A shoreline cleanup program for everyone!
Want to help keep our water healthy?
ANYONE can mobilize a group and plan a cleanup event! Or adopt a shoreline that you clean up every spring and fall. Our Adopt a River program will support you with the planning tools you need.
Add your name to the growing Adopt a River community!
Report a shoreline cleanup!
Adopt a River Toolkit
Check out our practical guide to planning and completing a shoreline cleanup!
Check out our story map featuring cleanups across the state!
WHY should I organize a cleanup?
• Make water safer for us, and for wildlife.
• Prevent pollution downstream!
• Connect with fellow volunteers—form bonds and take pride in your contribution.
WHEN should I plan a cleanup?
Anytime after the snow has melted is fantastic!
WHERE should I clean?
Consider a shoreline where you work, play, or live. It doesn’t have to be a river—lakes, streams, and wetlands are great, too!
WHO should I invite?
Anybody you want! Cleanups are great for families, work teams, church or social groups, neighborhood groups, scouts or youth groups, and more!
HOW do I get started?
Freshwater has an online toolkit with everything you need, for help from planning to executing to reporting your successful cleanup!
What if I want to clean up, but not a shoreline?
That’s great too! Our streets are an extension of our waterways. Most storm drains flow directly into lakes and rivers. That means everything we do on land affects our water. Check out our community cleanup page for info on other cleanups!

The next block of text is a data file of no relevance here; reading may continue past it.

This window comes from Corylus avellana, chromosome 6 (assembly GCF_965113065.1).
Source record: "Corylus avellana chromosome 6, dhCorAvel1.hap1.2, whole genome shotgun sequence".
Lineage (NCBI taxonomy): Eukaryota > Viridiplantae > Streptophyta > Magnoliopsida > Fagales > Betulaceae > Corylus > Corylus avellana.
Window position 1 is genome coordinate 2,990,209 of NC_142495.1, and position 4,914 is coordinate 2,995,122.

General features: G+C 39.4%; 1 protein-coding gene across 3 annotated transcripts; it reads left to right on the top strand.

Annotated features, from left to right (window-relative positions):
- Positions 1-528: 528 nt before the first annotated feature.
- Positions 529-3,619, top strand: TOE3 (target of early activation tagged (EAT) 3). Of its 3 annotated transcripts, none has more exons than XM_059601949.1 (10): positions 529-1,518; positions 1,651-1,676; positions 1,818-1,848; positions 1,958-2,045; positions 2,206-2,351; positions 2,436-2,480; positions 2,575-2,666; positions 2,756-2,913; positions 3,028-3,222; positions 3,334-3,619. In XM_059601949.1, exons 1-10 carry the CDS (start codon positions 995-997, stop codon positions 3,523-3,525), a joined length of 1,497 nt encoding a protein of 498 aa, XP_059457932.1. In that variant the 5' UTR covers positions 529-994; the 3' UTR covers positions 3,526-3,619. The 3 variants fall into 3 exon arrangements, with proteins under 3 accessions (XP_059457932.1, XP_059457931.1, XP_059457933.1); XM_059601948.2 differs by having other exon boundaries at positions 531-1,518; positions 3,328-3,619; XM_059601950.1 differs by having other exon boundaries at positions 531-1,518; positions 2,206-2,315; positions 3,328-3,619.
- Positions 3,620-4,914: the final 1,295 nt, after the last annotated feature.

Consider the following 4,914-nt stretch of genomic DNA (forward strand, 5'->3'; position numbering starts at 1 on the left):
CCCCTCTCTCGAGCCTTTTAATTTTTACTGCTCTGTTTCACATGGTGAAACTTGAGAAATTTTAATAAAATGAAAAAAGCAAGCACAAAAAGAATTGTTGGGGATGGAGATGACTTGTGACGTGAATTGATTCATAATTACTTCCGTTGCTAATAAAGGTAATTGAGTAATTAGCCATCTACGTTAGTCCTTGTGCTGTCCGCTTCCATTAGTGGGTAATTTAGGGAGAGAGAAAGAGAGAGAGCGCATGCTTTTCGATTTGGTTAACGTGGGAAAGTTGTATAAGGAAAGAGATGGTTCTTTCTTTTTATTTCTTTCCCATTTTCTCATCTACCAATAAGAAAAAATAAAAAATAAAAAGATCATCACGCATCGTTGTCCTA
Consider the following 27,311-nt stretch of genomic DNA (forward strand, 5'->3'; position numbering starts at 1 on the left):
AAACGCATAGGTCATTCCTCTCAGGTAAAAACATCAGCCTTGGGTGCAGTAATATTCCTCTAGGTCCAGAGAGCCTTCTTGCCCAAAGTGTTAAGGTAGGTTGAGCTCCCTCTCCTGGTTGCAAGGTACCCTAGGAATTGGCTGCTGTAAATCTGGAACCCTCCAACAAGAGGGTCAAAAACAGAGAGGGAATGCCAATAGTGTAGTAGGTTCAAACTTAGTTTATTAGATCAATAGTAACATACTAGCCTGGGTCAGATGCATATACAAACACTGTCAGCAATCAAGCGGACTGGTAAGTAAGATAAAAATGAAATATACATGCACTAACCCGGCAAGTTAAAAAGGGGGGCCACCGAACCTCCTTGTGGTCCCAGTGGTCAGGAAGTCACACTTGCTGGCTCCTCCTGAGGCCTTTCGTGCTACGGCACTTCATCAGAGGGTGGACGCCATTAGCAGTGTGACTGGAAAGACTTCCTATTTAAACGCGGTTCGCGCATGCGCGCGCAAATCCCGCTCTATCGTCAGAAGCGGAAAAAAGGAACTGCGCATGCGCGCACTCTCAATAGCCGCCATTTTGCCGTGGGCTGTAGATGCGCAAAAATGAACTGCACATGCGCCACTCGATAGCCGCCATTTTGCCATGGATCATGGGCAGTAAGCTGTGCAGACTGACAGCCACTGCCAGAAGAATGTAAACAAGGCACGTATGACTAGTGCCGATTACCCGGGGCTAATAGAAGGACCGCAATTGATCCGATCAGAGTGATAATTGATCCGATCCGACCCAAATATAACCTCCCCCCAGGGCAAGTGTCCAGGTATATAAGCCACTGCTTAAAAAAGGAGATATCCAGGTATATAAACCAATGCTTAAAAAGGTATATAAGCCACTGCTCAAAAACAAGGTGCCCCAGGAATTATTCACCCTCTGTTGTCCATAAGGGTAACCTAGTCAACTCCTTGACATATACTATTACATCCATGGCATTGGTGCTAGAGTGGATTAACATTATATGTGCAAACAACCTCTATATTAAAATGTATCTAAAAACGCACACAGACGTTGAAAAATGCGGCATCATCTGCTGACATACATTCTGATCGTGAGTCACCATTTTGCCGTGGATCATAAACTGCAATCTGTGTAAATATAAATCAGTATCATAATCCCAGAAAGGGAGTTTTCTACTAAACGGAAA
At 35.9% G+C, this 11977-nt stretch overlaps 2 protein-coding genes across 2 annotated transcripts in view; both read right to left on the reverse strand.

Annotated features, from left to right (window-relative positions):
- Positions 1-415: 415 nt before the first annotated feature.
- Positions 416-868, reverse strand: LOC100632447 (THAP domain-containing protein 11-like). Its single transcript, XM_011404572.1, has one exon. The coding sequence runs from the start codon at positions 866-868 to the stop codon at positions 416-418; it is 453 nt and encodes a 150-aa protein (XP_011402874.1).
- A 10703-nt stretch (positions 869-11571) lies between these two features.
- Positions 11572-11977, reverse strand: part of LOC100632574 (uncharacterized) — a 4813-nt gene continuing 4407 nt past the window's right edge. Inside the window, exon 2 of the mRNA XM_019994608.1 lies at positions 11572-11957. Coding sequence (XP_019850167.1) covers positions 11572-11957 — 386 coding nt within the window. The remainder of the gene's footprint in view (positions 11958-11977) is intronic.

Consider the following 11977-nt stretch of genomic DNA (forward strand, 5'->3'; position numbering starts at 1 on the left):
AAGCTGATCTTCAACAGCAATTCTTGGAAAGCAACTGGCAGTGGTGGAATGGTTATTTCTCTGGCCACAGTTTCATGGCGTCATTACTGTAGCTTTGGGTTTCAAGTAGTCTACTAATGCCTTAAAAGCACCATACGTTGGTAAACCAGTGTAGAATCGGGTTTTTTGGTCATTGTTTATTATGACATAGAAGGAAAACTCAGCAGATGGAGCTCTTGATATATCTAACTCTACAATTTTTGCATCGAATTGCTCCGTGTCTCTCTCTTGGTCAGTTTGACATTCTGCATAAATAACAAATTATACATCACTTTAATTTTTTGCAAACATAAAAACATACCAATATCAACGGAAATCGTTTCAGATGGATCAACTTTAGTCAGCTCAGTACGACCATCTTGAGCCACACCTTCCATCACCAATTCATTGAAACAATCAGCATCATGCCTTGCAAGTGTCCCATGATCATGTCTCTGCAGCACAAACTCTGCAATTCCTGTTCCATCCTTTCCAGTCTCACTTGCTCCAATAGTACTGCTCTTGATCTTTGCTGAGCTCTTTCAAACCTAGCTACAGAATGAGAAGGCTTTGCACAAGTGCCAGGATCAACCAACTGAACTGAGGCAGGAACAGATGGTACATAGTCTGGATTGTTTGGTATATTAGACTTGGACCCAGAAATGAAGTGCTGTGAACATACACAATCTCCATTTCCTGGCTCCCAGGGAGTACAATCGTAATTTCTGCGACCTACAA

Adopt a River so far
Map of Cleanups
Adopt a River history and impact
Adopt a River was established in 1989 at the Minnesota Department of Natural Resources, moved to the Conservation Corps Minnesota & Iowa in 2016, and finally to Freshwater, where it continues to empower Minnesotans in their journey to becoming stewards and ambassadors of our state’s waterways. We want to support you in your efforts to keep Minnesota waters clean and healthy for all.
Over the course of more than 30 years, Adopt a River volunteers have participated in thousands of local shoreline cleanup events. These projects include one-time events and adoptions with a two-year cleanup commitment. Whether you choose to clean once or several times, your efforts go a long way!